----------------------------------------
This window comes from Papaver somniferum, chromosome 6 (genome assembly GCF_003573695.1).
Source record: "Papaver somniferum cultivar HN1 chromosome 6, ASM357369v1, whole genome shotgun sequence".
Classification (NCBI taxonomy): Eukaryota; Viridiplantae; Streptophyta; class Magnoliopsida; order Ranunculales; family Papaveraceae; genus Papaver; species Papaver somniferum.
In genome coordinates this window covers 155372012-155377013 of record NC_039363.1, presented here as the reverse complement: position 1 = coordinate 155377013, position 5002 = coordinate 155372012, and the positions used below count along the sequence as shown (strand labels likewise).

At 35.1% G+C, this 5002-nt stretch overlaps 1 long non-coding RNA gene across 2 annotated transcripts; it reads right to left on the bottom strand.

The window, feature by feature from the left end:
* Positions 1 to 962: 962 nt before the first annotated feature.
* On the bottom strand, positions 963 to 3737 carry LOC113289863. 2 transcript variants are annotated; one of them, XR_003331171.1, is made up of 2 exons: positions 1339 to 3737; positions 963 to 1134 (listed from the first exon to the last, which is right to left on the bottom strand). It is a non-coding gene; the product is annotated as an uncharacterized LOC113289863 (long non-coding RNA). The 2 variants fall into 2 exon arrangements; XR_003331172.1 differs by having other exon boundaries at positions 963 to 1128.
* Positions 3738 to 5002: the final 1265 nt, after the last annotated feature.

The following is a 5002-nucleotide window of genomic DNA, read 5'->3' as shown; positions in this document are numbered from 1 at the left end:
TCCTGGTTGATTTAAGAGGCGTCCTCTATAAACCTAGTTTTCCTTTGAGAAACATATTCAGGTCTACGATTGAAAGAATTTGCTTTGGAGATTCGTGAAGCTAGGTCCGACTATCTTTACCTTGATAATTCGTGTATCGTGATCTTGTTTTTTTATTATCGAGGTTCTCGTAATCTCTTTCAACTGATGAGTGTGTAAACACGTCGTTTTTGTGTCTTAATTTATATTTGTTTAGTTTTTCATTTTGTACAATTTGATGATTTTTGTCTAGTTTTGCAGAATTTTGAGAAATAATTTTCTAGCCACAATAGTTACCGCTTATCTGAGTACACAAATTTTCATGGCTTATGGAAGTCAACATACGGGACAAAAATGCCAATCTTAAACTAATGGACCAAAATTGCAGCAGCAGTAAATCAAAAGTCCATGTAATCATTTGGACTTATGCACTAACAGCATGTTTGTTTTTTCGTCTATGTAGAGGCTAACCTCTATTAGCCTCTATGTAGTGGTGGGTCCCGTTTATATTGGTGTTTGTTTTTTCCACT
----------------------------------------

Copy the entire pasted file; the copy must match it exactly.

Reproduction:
This window comes from Papaver somniferum, chromosome 6 (genome assembly GCF_003573695.1).
Source record: "Papaver somniferum cultivar HN1 chromosome 6, ASM357369v1, whole genome shotgun sequence".
Classification (NCBI taxonomy): Eukaryota; Viridiplantae; Streptophyta; class Magnoliopsida; order Ranunculales; family Papaveraceae; genus Papaver; species Papaver somniferum.
In genome coordinates this window covers 155372012-155377013 of record NC_039363.1, presented here as the reverse complement: position 1 = coordinate 155377013, position 5002 = coordinate 155372012, and the positions used below count along the sequence as shown (strand labels likewise).

At 35.1% G+C, this 5002-nt stretch overlaps 1 long non-coding RNA gene across 2 annotated transcripts; it reads right to left on the bottom strand.

The window, feature by feature from the left end:
* Positions 1 to 962: 962 nt before the first annotated feature.
* On the bottom strand, positions 963 to 3737 carry LOC113289863. 2 transcript variants are annotated; one of them, XR_003331171.1, is made up of 2 exons: positions 1339 to 3737; positions 963 to 1134 (listed from the first exon to the last, which is right to left on the bottom strand). It is a non-coding gene; the product is annotated as an uncharacterized LOC113289863 (long non-coding RNA). The 2 variants fall into 2 exon arrangements; XR_003331172.1 differs by having other exon boundaries at positions 963 to 1128.
* Positions 3738 to 5002: the final 1265 nt, after the last annotated feature.

The following is a 5002-nucleotide window of genomic DNA, read 5'->3' as shown; positions in this document are numbered from 1 at the left end:
TCCTGGTTGATTTAAGAGGCGTCCTCTATAAACCTAGTTTTCCTTTGAGAAACATATTCAGGTCTACGATTGAAAGAATTTGCTTTGGAGATTCGTGAAGCTAGGTCCGACTATCTTTACCTTGATAATTCGTGTATCGTGATCTTGTTTTTTTATTATCGAGGTTCTCGTAATCTCTTTCAACTGATGAGTGTGTAAACACGTCGTTTTTGTGTCTTAATTTATATTTGTTTAGTTTTTCATTTTGTACAATTTGATGATTTTTGTCTAGTTTTGCAGAATTTTGAGAAATAATTTTCTAGCCACAATAGTTACCGCTTATCTGAGTACACAAATTTTCATGGCTTATGGAAGTCAACATACGGGACAAAAATGCCAATCTTAAACTAATGGACCAAAATTGCAGCAGCAGTAAATCAAAAGTCCATGTAATCATTTGGACTTATGCACTAACAGCATGTTTGTTTTTTCGTCTATGTAGAGGCTAACCTCTATTAGCCTCTATGTAGTGGTGGGTCCCGTTTATATTGGTGTTTGTTTTTTCCACT